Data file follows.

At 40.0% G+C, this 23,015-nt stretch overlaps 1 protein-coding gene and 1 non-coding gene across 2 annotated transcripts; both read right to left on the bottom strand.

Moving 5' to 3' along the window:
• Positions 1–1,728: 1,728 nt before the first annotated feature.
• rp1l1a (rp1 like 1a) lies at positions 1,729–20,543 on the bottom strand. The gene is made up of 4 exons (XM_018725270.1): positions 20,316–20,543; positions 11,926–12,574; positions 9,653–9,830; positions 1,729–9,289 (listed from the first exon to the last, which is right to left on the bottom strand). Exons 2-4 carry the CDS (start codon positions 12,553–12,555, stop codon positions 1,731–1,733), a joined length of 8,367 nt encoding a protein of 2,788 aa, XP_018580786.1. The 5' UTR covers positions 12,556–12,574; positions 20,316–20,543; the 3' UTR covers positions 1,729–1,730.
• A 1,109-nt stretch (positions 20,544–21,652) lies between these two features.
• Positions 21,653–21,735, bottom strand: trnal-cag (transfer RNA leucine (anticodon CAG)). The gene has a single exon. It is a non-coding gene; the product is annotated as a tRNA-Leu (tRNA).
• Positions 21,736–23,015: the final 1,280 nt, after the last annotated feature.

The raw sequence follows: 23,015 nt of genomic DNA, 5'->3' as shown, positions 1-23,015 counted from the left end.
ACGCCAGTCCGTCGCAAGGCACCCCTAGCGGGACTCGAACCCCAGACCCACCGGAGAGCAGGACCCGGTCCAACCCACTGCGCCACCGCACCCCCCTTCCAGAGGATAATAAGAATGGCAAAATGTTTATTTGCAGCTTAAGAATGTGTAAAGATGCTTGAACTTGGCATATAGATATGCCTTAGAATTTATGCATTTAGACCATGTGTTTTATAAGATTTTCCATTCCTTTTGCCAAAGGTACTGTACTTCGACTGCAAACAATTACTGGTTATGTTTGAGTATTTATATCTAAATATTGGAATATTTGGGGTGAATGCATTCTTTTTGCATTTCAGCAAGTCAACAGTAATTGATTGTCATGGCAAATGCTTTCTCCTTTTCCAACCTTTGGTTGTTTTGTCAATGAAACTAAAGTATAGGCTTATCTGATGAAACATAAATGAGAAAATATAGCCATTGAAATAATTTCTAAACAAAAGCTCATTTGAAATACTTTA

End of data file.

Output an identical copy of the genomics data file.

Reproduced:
At 40.0% G+C, this 23,015-nt stretch overlaps 1 protein-coding gene and 1 non-coding gene across 2 annotated transcripts; both read right to left on the bottom strand.

Moving 5' to 3' along the window:
• Positions 1–1,728: 1,728 nt before the first annotated feature.
• rp1l1a (rp1 like 1a) lies at positions 1,729–20,543 on the bottom strand. The gene is made up of 4 exons (XM_018725270.1): positions 20,316–20,543; positions 11,926–12,574; positions 9,653–9,830; positions 1,729–9,289 (listed from the first exon to the last, which is right to left on the bottom strand). Exons 2-4 carry the CDS (start codon positions 12,553–12,555, stop codon positions 1,731–1,733), a joined length of 8,367 nt encoding a protein of 2,788 aa, XP_018580786.1. The 5' UTR covers positions 12,556–12,574; positions 20,316–20,543; the 3' UTR covers positions 1,729–1,730.
• A 1,109-nt stretch (positions 20,544–21,652) lies between these two features.
• Positions 21,653–21,735, bottom strand: trnal-cag (transfer RNA leucine (anticodon CAG)). The gene has a single exon. It is a non-coding gene; the product is annotated as a tRNA-Leu (tRNA).
• Positions 21,736–23,015: the final 1,280 nt, after the last annotated feature.

The raw sequence follows: 23,015 nt of genomic DNA, 5'->3' as shown, positions 1-23,015 counted from the left end.
ACGCCAGTCCGTCGCAAGGCACCCCTAGCGGGACTCGAACCCCAGACCCACCGGAGAGCAGGACCCGGTCCAACCCACTGCGCCACCGCACCCCCCTTCCAGAGGATAATAAGAATGGCAAAATGTTTATTTGCAGCTTAAGAATGTGTAAAGATGCTTGAACTTGGCATATAGATATGCCTTAGAATTTATGCATTTAGACCATGTGTTTTATAAGATTTTCCATTCCTTTTGCCAAAGGTACTGTACTTCGACTGCAAACAATTACTGGTTATGTTTGAGTATTTATATCTAAATATTGGAATATTTGGGGTGAATGCATTCTTTTTGCATTTCAGCAAGTCAACAGTAATTGATTGTCATGGCAAATGCTTTCTCCTTTTCCAACCTTTGGTTGTTTTGTCAATGAAACTAAAGTATAGGCTTATCTGATGAAACATAAATGAGAAAATATAGCCATTGAAATAATTTCTAAACAAAAGCTCATTTGAAATACTTTA